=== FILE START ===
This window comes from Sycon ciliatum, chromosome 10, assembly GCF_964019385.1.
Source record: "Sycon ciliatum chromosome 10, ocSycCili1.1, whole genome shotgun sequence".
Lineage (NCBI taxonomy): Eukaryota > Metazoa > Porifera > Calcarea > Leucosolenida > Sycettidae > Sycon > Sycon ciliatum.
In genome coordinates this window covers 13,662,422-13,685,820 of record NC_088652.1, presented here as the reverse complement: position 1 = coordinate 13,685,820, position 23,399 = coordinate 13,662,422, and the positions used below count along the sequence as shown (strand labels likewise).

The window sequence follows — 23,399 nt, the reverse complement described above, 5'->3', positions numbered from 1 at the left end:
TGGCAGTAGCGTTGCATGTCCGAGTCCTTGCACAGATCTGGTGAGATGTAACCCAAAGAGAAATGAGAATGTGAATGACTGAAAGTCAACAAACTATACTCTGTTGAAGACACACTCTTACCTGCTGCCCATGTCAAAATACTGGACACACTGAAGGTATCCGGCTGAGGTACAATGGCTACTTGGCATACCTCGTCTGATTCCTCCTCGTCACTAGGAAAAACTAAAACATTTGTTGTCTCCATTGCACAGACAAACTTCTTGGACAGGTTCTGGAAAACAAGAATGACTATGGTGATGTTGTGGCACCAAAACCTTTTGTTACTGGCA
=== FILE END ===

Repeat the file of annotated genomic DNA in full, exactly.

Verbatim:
This window comes from Sycon ciliatum, chromosome 10, assembly GCF_964019385.1.
Source record: "Sycon ciliatum chromosome 10, ocSycCili1.1, whole genome shotgun sequence".
Lineage (NCBI taxonomy): Eukaryota > Metazoa > Porifera > Calcarea > Leucosolenida > Sycettidae > Sycon > Sycon ciliatum.
In genome coordinates this window covers 13,662,422-13,685,820 of record NC_088652.1, presented here as the reverse complement: position 1 = coordinate 13,685,820, position 23,399 = coordinate 13,662,422, and the positions used below count along the sequence as shown (strand labels likewise).

The window sequence follows — 23,399 nt, the reverse complement described above, 5'->3', positions numbered from 1 at the left end:
TGGCAGTAGCGTTGCATGTCCGAGTCCTTGCACAGATCTGGTGAGATGTAACCCAAAGAGAAATGAGAATGTGAATGACTGAAAGTCAACAAACTATACTCTGTTGAAGACACACTCTTACCTGCTGCCCATGTCAAAATACTGGACACACTGAAGGTATCCGGCTGAGGTACAATGGCTACTTGGCATACCTCGTCTGATTCCTCCTCGTCACTAGGAAAAACTAAAACATTTGTTGTCTCCATTGCACAGACAAACTTCTTGGACAGGTTCTGGAAAACAAGAATGACTATGGTGATGTTGTGGCACCAAAACCTTTTGTTACTGGCA